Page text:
Of course, I'm not sure I can get that telescope working properly, anyway. It turns out to be somewhat more exacting than I expected. There are two viewing lenses -- one is the finder scope, which has fairly low magnification, and the other is the main telescope, which is 45x. Because the magnification of the instrument is so great, it is almost impossible to find a small object in the sky, unless it is first found in the finder scope, and in or deer to do that, the telescope and the finder scope must be set up to match exactly. To match them up, it is necessary to find a distinctive land-based target no closer that two hundred yards away with the telescope, and then adjust the finder scope so that that object is in the scope's cross-hairs.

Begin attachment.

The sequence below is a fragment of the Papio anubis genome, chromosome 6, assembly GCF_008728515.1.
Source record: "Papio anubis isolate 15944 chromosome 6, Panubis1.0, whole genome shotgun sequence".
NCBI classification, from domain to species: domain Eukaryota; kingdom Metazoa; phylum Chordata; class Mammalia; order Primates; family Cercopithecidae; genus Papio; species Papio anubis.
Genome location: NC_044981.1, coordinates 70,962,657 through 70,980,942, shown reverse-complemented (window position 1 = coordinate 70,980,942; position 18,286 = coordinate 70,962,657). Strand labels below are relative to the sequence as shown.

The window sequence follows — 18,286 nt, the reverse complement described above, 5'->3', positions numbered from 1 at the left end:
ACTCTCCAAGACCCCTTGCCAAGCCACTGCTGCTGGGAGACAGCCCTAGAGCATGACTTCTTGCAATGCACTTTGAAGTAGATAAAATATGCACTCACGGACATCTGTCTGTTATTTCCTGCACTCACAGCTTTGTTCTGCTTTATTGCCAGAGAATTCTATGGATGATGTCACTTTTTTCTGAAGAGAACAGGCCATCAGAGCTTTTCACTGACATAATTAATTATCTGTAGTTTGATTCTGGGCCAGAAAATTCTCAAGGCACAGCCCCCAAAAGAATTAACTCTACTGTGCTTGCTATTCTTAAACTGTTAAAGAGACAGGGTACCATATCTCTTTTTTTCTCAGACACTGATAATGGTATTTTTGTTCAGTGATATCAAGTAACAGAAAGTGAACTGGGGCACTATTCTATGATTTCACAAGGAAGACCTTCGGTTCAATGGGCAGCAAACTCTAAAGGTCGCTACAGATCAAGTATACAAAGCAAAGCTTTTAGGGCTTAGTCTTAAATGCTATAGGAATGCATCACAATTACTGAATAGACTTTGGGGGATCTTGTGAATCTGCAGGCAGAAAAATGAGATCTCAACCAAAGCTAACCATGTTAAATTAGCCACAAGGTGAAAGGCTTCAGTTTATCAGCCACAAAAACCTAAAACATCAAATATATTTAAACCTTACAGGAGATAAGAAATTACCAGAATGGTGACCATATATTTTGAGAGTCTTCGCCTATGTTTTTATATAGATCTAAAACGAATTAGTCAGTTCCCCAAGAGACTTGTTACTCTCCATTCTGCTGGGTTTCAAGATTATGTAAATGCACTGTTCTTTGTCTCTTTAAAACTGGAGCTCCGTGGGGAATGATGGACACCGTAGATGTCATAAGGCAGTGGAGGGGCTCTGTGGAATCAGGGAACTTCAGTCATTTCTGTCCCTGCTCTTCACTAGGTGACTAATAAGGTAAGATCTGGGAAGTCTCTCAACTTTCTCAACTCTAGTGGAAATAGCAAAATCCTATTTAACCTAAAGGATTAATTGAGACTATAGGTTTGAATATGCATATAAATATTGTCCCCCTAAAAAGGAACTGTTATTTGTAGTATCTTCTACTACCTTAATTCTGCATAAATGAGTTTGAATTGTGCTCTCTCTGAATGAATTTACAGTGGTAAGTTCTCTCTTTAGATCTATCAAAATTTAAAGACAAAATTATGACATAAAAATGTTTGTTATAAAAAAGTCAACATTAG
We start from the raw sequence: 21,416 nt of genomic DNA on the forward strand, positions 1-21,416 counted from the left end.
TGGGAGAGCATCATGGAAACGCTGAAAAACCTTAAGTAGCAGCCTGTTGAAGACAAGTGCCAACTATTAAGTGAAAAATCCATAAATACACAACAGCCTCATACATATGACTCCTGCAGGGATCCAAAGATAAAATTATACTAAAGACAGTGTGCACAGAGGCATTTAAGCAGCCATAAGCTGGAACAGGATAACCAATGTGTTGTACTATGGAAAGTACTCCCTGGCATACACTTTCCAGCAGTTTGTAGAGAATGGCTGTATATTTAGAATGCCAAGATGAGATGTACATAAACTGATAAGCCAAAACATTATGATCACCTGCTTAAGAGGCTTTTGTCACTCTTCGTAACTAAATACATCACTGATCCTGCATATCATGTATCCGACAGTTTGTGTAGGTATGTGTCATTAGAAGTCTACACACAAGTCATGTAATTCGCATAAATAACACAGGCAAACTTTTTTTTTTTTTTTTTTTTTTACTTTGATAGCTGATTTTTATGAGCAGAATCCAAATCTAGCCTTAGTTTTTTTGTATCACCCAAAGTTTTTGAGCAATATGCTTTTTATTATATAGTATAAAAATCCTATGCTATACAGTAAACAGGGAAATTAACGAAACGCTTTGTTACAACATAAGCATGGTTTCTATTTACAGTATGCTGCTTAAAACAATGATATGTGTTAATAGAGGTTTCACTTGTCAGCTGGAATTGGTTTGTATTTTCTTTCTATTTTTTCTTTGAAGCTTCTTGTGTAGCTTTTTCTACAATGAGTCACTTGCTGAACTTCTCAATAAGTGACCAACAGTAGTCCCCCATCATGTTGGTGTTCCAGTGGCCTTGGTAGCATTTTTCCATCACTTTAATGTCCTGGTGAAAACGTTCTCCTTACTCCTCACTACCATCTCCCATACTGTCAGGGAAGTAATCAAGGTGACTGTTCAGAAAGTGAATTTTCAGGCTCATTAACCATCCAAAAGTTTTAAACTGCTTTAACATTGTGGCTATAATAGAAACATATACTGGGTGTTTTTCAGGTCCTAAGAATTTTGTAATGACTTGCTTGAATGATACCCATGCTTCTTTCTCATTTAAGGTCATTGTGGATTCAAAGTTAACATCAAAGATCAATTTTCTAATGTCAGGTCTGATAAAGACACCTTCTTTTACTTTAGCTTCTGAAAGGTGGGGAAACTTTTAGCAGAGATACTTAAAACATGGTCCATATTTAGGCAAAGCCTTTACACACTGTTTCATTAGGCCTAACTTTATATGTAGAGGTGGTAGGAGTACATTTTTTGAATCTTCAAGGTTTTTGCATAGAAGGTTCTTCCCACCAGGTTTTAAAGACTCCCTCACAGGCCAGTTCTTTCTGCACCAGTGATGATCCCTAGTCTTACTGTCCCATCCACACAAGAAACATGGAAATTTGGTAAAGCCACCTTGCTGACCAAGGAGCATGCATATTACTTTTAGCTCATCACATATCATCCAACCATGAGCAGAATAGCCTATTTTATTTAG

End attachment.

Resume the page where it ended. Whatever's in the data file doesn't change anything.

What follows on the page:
Well, in this place, distinctive is right out. The only thing to focus on is pine trees, which all look very much alike. And there is only one place nearby where there is a relatively open view of at least two hundred yards. I worked on it this afternoon, for the better part of an hour, but I'm not sure I got the finder scope focused on exactly the same tree that I had in the telescope. And, while adjusting the finder scope, the telescope wiggled a bit to the side of the image I was trying to synchronize with, so its probably a bit off anyway. I'll try it out on Mars later tonight, if the cloud cover isn't too thick, but I'm not very hopeful.
In any case, Mars is quite impressive now, even without magnification. I'd like to get the telescopic view of it, but just the bright red dot seen with the naked eye is nice to see.